Jeff, I have a similarly sized machine (25"x32", 8020 aluminum), with similar motors. 5 TPI ballscrews, linear rails - very smooth and fast (250 IPM) with my 9.6V cordless.
However, with my 425 oz/in NEMA 23 steppers I hit a wall with my rapids around 100 IPM. I can cut very reliably at 90 IPM, which is ok, but I can't do much safely above that.
One theory is that I have a slow computer (800Mhz), and that Mach is not running as fast as it should, or that the timing might be off. I have a 1.6GHz machine I need to test this theory against, but I believe this is not the problem.
Second theory is that this particular motor is only effective until about 500 RPM (100 IPM for me). I've seen references to this in several places and the torque charts seem to bear this out. The torque is about 50% at 500 RPM and drops to about 17% at 1000 RPM. Some of the smaller steppers (like the 270 oz/in size) actually produce more torque at 500 and 1000 RPM than the larger 425 oz/in do. The smaller motor has a much flatter, more linear graph.
@ 500 RPM, 269 oz/in = 1.3 Nm, 425 oz/in = 1.1 Nm
@ 1000 RPM 269 oz/in = .9 Nm, 425 oz/in = .45 Nm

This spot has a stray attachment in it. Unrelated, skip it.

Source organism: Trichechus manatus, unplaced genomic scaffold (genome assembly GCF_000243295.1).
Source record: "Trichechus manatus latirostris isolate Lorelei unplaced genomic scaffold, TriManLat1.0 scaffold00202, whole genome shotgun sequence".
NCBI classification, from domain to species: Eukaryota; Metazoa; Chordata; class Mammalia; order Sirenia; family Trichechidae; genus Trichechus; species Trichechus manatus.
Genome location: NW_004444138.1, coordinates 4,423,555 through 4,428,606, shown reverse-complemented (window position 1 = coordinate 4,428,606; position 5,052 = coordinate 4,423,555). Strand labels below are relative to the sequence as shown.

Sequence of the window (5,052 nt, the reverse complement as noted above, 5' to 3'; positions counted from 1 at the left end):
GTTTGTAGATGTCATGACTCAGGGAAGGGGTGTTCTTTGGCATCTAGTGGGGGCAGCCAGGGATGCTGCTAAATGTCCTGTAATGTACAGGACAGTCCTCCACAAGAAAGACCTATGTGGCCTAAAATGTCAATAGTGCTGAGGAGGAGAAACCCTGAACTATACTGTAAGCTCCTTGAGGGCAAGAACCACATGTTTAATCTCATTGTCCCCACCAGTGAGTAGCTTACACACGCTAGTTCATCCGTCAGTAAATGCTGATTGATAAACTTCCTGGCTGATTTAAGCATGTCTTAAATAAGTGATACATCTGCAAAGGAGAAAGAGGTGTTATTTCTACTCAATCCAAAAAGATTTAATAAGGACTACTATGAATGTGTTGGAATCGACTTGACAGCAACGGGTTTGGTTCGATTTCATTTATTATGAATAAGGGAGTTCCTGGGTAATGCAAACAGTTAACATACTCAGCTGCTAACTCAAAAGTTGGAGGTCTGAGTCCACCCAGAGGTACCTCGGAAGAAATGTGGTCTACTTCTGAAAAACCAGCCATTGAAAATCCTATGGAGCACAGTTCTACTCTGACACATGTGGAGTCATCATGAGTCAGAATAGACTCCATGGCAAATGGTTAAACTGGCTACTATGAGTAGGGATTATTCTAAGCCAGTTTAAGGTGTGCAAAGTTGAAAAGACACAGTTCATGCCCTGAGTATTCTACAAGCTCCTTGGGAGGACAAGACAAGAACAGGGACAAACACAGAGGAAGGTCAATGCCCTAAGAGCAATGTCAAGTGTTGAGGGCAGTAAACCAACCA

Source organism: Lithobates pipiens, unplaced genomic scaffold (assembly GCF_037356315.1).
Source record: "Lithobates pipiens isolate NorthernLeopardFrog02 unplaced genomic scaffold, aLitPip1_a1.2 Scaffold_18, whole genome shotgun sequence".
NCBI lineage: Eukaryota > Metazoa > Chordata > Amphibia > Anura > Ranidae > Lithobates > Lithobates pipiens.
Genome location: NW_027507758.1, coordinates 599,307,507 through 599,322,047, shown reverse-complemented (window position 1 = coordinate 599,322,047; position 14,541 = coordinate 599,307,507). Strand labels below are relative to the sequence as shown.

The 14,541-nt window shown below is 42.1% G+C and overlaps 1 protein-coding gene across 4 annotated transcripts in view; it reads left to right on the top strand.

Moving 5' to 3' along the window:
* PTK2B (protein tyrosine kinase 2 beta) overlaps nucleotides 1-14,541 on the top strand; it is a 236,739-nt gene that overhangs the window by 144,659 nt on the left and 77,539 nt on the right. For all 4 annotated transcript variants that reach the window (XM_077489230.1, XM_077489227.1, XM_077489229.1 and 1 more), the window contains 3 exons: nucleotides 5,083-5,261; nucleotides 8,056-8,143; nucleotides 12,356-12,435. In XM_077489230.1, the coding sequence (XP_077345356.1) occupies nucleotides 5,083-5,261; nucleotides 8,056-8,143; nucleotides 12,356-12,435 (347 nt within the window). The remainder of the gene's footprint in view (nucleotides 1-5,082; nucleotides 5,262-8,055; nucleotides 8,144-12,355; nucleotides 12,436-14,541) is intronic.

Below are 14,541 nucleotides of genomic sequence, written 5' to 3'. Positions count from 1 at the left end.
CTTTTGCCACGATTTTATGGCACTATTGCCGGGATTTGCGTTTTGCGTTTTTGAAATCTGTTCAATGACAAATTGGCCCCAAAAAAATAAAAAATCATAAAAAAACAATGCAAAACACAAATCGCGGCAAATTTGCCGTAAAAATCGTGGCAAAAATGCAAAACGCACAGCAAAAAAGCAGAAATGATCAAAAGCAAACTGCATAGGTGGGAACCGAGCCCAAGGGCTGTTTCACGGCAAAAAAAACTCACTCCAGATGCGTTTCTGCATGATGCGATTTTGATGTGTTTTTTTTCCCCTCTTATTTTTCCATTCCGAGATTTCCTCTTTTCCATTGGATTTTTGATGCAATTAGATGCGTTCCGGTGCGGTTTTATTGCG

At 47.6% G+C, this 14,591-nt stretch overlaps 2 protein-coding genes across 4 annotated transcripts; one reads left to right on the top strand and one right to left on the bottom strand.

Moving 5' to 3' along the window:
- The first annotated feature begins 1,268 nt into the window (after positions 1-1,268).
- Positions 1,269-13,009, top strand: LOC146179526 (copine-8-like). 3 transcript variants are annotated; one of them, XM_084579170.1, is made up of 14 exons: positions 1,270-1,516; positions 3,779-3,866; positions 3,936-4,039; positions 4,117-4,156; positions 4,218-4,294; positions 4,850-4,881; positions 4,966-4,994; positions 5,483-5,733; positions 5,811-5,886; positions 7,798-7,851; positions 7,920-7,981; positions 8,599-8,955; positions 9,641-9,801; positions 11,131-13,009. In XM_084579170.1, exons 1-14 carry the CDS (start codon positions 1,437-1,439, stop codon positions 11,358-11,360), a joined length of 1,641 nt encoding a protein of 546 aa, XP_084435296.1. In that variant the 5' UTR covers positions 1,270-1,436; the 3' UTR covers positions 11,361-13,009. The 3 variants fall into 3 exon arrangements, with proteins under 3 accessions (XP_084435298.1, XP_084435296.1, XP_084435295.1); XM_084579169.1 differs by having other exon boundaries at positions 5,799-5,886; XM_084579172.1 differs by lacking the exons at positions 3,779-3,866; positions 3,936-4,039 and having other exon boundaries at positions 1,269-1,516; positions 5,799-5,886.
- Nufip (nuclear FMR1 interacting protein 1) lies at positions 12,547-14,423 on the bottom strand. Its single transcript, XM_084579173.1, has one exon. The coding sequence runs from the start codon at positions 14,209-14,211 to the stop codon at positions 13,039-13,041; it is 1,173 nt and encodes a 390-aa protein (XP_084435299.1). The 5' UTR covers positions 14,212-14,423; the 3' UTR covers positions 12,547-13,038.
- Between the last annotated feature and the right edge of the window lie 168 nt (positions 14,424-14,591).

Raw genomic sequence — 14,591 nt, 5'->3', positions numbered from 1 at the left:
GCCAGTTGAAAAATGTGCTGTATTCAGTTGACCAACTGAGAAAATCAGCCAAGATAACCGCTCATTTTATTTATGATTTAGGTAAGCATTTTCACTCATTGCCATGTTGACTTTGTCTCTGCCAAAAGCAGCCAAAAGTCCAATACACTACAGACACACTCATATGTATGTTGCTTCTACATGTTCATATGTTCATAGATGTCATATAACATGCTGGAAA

Right now, I'm really leaning towards theory #2, but it's hard to say. Initially, I thought the problem could be fixed with higher voltage. I was running a Xylotex 24VDC setup and then switched to Gecko G203Vs and a 72VDC, with no real change in performance. That was an expensive experiment. For me, it's not voltage/current/mid-band resonance - it's something else.
In your case, the 1/2-10 lead screws aren't doing you any favors, since you're going to need 1000 RPM to hit the 100 IPM mark and the motors may not have the juice to get you there. I'm skeptical that a Smoothstepper is going to help you out here, but I'm definitely no expert.
If my computer upgrade fails to get me anywhere, I'm considering swapping in a different motor(s), a different screw (2 TPI), trying a timing belt reducer, or if all else fails - maybe it's time for a Smoothstepper.
If I upgrade my X/Y to a NEMA 34 640 oz/in, I should have loads of torque:
@500 RPM, 640 oz/in = 3.6 Nm
@1000 RPM 640 oz/in = 2.3 Nm
This motor has a very flat, linear torque curve and much more available torque than what we're running now. I have to believe this is the proper solution. Again, there may be something else going on here, but this is what I am working on at the moment.
Please keep this thread updated with your progress and I'll do the same.
Steve - sorry for the long-winded response